Docs / rescript-react / Beyond JSX

Beyond JSX

JSX is a syntax sugar that allows us to use React components in an HTML like manner. A component needs to adhere to certain interface conventions, otherwise it can't be used in JSX. This section will go into detail on how the JSX transformation works and what React APIs are used underneath.

Note: This section requires knowledge about the low level apis for creating elements, such as React.createElement or ReactDOMRe.createDOMElementVariadic.

Note: This page assumes your bsconfig.json to be set to "reason": { "react-jsx": 3 } to apply the right JSX transformations.

Component Types

A plain React component is defined as a ('props) => React.element function. You can also express a component more efficiently with our shorthand type React.component('props).

Here are some examples on how to define your own component types (often useful when interoping with existing JS code, or passing around components):

// Plain function type type friendComp = ({"name": string, "online": bool}) => React.element; // Equivalent to // ({"padding": string, "children": React.element}) => React.element type containerComp = React.component({ "padding": string, "children": React.element });

The types above are pretty low level (basically the JS representation of a React component), but since ReScript React has its own ways of defining React components in a more language specific way, let's have a closer look on the anatomy of such a construct.

JSX Component Interface

A ReScript React component needs to be a (sub-)module with a make and makeProps function to be usable in JSX. To make things easier, we provide a @react.component decorator to create those functions for you:

module Friend = {
  let make = (~name: string, ~children) => {

In the expanded output:

  • makeProps: A function that receives multiple labeled arguments (according to prop names) and returns the value that is consumed by make(props)

  • make: A converted make function that complies to the component interface (props) => React.element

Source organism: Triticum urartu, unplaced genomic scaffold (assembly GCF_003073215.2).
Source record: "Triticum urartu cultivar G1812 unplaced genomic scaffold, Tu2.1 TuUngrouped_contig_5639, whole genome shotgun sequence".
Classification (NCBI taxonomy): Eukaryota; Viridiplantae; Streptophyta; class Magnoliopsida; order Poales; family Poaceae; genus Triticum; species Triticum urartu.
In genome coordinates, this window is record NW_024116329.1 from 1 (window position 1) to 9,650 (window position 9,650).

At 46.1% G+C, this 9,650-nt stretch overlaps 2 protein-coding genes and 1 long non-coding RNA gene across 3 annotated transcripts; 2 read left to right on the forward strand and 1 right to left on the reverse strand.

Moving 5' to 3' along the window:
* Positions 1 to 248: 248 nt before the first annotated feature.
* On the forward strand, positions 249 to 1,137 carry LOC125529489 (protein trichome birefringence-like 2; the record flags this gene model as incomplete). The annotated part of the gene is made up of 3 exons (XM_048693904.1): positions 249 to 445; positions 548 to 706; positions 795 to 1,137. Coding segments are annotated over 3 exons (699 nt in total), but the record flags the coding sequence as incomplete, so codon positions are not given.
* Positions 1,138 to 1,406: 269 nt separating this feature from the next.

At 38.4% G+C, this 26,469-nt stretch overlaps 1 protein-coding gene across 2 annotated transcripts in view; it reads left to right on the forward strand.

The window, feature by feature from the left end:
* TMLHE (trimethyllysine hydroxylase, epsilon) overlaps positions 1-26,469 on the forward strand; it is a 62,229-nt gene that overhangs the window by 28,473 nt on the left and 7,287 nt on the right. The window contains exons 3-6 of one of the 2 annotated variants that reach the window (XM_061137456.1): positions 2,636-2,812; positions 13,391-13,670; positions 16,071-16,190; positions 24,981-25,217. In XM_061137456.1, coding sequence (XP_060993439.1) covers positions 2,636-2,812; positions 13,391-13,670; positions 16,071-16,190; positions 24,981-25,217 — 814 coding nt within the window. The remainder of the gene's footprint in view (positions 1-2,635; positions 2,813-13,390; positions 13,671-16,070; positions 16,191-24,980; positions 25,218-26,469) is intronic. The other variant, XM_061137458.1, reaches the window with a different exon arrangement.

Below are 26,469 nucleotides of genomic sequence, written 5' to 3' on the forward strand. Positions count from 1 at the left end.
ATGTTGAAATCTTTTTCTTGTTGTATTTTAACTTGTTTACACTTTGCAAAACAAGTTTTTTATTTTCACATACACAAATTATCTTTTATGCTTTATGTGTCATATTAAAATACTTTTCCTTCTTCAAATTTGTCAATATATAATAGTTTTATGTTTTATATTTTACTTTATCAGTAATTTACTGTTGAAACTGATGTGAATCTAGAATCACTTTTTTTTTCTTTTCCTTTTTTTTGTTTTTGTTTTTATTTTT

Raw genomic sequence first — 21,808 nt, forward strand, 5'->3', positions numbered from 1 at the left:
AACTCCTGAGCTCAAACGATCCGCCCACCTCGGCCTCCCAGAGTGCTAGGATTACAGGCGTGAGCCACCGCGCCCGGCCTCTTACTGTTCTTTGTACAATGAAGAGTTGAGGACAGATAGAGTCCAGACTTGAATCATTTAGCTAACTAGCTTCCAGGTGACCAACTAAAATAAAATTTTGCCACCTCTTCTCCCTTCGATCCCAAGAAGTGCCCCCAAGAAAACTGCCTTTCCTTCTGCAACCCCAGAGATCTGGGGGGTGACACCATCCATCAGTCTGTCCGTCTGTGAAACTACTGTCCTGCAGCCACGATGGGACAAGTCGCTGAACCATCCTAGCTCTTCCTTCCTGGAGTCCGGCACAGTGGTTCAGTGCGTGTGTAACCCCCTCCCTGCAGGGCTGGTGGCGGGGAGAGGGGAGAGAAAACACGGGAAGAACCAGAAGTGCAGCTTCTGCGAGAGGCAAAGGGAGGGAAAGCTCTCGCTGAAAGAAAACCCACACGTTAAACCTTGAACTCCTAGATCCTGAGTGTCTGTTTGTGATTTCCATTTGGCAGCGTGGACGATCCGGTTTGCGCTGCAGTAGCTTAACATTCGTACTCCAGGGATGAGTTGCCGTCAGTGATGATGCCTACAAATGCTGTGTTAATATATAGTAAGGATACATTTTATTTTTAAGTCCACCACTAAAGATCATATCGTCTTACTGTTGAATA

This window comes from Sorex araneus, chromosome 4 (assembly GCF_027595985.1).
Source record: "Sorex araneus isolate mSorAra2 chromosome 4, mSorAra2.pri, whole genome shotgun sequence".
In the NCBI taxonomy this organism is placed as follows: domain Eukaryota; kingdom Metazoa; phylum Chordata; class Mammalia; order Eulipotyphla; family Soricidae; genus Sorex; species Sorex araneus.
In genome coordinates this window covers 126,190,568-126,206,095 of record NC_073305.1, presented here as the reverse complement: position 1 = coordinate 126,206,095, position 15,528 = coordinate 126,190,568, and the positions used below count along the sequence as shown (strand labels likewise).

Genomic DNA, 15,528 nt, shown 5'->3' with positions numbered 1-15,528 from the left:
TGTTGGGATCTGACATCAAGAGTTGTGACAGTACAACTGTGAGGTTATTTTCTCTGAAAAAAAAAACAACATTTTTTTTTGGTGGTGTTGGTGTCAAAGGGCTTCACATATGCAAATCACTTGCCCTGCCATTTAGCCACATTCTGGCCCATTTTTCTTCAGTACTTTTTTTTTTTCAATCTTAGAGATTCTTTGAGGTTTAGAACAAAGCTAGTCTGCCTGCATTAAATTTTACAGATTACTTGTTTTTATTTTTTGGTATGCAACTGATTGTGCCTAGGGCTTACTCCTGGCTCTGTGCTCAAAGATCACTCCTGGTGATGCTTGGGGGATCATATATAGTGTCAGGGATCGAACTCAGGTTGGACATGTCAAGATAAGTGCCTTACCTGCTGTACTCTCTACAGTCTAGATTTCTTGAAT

Note: The makeProps function will also always contain a ~key prop.

Special Case React.forwardRef

The @react.component decorator also works for React.forwardRef calls:

module FancyInput = {
  let make = React.forwardRef((~className=?, ~children, ref_) =>
      // use ref_ here

As shown in the expanded output above, our decorator desugars the function passed to React.forwardRef in the same manner as a typical component make function. It also creates a makeProps function with a ref prop, so we can use it in our JSX call (<FancyInput ref=.../>).

So now that we know how the ReScript React component transformation works, let's have a look on how ReScript transforms our JSX constructs.

JSX Under the Hood

Whenever we are using JSX with a custom component ("capitalized JSX"), we are actually using React.createElement to create a new element. Here is an example of a React component without children:

<Friend name="Fred" age=1 />

As you can see, it uses Friend.make and Friend.makeProps to call the React.createElement API. In case you are providing children, it will use React.createElementVariadic instead (which is just a different binding for React.createElement):

JSXWithout JSXJS Output
<Container width=200>

Note that the ~children=React.null prop has no relevance since React will only care about the children array passed as a third argument.

Dom Elements

"Uncapitalized JSX" expressions are treated as DOM elements and will be converted to ReactDOMRe.createDOMElementVariadic calls:

JSXWithout JSXJS Output
<div title="test"/>

The same goes for uncapitalized JSX with children:

JSXWithout JSXJS Output
<div title="test">